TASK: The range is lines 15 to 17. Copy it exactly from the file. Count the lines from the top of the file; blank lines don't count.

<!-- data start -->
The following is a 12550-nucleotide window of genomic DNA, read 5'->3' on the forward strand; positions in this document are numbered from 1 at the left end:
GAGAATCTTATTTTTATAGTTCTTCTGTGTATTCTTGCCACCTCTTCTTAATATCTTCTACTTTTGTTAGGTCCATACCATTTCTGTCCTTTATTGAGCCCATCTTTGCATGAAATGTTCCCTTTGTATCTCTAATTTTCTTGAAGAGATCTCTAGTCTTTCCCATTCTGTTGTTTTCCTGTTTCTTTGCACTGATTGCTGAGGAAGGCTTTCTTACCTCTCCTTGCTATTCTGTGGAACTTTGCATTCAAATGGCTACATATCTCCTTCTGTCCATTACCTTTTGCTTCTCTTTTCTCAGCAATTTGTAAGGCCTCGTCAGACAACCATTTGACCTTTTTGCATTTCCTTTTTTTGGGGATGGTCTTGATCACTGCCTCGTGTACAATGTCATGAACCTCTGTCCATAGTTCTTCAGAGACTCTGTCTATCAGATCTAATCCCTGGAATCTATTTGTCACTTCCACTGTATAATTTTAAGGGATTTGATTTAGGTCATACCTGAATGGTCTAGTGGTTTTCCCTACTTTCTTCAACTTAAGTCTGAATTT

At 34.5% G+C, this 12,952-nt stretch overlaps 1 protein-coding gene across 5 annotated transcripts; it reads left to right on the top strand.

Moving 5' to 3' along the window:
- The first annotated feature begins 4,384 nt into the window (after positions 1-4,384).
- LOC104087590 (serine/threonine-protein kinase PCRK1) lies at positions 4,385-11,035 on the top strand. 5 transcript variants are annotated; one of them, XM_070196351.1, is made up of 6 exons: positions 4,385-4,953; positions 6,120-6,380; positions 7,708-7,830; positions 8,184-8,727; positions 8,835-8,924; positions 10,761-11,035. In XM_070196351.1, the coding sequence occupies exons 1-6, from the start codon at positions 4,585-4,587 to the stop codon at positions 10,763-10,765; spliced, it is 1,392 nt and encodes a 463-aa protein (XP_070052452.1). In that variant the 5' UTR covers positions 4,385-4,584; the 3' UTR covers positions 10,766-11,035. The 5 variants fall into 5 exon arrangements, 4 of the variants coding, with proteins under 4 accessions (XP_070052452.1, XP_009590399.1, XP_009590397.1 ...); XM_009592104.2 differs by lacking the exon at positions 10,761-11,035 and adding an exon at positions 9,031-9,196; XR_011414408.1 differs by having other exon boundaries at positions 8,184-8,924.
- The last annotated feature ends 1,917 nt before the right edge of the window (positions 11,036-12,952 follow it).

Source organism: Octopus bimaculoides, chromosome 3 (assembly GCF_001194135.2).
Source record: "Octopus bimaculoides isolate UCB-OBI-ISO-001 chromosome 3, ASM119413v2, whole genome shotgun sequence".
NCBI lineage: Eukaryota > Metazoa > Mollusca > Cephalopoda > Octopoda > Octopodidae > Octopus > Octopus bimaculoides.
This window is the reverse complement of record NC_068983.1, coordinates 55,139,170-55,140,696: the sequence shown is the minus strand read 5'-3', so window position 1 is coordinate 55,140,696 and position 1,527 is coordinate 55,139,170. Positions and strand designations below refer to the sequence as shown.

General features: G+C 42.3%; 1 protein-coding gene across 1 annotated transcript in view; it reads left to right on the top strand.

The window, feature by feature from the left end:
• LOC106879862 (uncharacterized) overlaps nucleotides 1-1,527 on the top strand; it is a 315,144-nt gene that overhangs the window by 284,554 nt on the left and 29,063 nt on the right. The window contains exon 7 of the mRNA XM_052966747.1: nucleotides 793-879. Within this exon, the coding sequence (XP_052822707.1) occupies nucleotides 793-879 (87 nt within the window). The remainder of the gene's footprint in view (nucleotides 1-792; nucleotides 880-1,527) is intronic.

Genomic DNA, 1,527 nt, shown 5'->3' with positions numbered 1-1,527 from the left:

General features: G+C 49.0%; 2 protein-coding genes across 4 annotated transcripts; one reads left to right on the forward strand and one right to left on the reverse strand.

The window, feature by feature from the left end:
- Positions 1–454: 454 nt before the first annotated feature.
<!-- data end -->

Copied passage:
Genomic DNA, 1,527 nt, shown 5'->3' with positions numbered 1-1,527 from the left:

General features: G+C 49.0%; 2 protein-coding genes across 4 annotated transcripts; one reads left to right on the forward strand and one right to left on the reverse strand.

The window, feature by feature from the left end: